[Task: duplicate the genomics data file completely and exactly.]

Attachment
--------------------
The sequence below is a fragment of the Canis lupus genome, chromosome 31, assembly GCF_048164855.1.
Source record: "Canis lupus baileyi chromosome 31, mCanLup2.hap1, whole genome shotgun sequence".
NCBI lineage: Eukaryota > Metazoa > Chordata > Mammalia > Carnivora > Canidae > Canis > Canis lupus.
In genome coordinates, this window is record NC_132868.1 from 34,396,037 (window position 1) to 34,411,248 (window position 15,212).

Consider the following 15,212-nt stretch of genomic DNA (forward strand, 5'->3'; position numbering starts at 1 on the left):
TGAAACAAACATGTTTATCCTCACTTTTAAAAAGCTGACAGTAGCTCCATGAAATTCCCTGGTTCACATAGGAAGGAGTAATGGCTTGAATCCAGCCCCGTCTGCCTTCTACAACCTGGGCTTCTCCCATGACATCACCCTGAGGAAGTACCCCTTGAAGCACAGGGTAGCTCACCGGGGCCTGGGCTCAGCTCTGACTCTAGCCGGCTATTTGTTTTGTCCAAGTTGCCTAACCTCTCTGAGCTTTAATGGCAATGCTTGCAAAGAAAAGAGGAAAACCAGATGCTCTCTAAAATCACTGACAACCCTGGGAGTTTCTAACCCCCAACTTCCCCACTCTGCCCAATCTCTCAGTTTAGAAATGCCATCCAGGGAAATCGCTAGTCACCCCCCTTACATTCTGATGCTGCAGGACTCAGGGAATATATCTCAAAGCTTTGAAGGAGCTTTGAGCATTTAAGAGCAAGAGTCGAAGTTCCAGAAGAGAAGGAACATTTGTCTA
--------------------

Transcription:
The sequence below is a fragment of the Canis lupus genome, chromosome 31, assembly GCF_048164855.1.
Source record: "Canis lupus baileyi chromosome 31, mCanLup2.hap1, whole genome shotgun sequence".
NCBI lineage: Eukaryota > Metazoa > Chordata > Mammalia > Carnivora > Canidae > Canis > Canis lupus.
In genome coordinates, this window is record NC_132868.1 from 34,396,037 (window position 1) to 34,411,248 (window position 15,212).

Consider the following 15,212-nt stretch of genomic DNA (forward strand, 5'->3'; position numbering starts at 1 on the left):
TGAAACAAACATGTTTATCCTCACTTTTAAAAAGCTGACAGTAGCTCCATGAAATTCCCTGGTTCACATAGGAAGGAGTAATGGCTTGAATCCAGCCCCGTCTGCCTTCTACAACCTGGGCTTCTCCCATGACATCACCCTGAGGAAGTACCCCTTGAAGCACAGGGTAGCTCACCGGGGCCTGGGCTCAGCTCTGACTCTAGCCGGCTATTTGTTTTGTCCAAGTTGCCTAACCTCTCTGAGCTTTAATGGCAATGCTTGCAAAGAAAAGAGGAAAACCAGATGCTCTCTAAAATCACTGACAACCCTGGGAGTTTCTAACCCCCAACTTCCCCACTCTGCCCAATCTCTCAGTTTAGAAATGCCATCCAGGGAAATCGCTAGTCACCCCCCTTACATTCTGATGCTGCAGGACTCAGGGAATATATCTCAAAGCTTTGAAGGAGCTTTGAGCATTTAAGAGCAAGAGTCGAAGTTCCAGAAGAGAAGGAACATTTGTCTA